Writer Ben Dolbear Investigates Italy's new Climate Conscious Curricular
Photo by Geronimo Giqueaux
Italy has become the first country in the world to include lessons on climate change to the school curriculum.
State schools will, from the academic year beginning September 2020, be mandated to dedicate at least one hour of classes each week to sustainability and climate, regardless of class grade.
The move follows a year of changing attitudes in Italy. On 15 March, young environmentalists put the country in the world spotlight after drawing 475,000 people, many of whom had skipped school, to the first global climate strike in the streets of Rome, Milan, Turin, Florence, Naples, Bologna and Bari.
Education minister Lorenzo Fioramonti has said of the updated curriculum that, 'sustainable development is the greatest challenge that our generation is facing', pointing out that the youth around the world have taken a lead on this issue.
The news comes at a time when record flooding has brought misery to Venice and an estimated recovery bill of £800 million. Water levels in the city remain at the highest levels in half a century, with local authorities declaring a state of emergency.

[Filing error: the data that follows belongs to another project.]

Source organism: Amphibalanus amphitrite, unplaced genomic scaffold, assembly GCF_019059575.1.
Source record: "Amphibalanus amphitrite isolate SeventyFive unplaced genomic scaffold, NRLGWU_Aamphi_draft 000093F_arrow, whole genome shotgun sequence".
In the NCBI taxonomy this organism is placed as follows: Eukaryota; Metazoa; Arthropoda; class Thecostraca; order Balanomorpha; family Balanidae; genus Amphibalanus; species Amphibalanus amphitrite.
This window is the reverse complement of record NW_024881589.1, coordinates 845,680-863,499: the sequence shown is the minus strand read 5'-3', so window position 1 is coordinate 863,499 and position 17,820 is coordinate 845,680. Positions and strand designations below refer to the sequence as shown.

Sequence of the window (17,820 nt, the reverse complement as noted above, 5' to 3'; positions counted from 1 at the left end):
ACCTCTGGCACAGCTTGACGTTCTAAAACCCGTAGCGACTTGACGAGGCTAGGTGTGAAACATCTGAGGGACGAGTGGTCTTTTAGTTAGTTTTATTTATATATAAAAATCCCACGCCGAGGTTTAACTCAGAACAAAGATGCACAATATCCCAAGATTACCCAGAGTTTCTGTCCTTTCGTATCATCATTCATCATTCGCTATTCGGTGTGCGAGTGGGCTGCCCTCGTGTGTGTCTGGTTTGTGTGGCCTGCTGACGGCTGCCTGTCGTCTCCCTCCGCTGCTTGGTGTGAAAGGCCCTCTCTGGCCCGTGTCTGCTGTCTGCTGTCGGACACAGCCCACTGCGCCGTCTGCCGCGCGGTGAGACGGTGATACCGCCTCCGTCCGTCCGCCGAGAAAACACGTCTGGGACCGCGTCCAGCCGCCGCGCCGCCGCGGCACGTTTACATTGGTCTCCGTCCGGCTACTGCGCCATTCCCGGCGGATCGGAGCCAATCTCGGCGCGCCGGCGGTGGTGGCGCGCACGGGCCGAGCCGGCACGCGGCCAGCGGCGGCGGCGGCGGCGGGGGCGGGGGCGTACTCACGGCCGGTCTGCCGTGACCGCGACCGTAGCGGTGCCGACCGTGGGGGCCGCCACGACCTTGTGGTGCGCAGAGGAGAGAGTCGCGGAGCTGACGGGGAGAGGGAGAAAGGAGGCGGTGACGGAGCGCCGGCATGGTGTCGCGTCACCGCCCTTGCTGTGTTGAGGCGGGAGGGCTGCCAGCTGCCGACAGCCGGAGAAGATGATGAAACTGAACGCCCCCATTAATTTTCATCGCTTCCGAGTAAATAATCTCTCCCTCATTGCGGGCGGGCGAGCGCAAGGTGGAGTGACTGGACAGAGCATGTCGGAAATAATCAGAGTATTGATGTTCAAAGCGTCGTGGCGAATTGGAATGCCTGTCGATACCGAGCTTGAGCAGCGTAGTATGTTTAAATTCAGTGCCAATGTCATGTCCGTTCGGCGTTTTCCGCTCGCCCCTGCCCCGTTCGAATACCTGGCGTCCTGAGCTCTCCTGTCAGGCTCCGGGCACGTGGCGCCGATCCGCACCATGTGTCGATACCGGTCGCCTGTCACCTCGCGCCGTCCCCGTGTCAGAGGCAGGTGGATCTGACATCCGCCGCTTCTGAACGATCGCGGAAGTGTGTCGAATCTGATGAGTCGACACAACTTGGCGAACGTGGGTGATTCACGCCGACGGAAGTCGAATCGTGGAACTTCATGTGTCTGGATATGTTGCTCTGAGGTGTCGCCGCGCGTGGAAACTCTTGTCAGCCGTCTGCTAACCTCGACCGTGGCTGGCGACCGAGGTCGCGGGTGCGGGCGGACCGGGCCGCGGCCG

Last week Venice Council offices were flooded moments after representatives rejected a plan to fight climate change in the city. Curriculum changes are not only focused on the new sustainability classes. In addition to this, the traditional core subjects from geography to mathematics will be taught from the perspective of sustainable development.
Mr Fioramonti commented, "The entire ministry [of education] is being changed to make sustainability and climate the centre of the education model. I want to make the Italian education system the first education system that puts the environment and society at the core of everything we learn in school". Whilst a curriculum to reflect the climate crisis is crucial, however, some activists have expressed concern that the changes do not pervade the entirety of society.
Climate change classes are just one step in a cultural shift in Italy which has seen support for plastic taxes and school climate strikes surge.
Edoardo Zanchini, vice president of Legambiente, Italy’s leading environmental group, said that climate responsibility should not just be passed on to children, commenting, "Science tells us the next 10 years are crucial. We cannot wait for the next generation". This reflects words from Greta Thunberg at September's UN climate summit during which she said, "I shouldn’t be up here. I should be back in school on the other side of the ocean".
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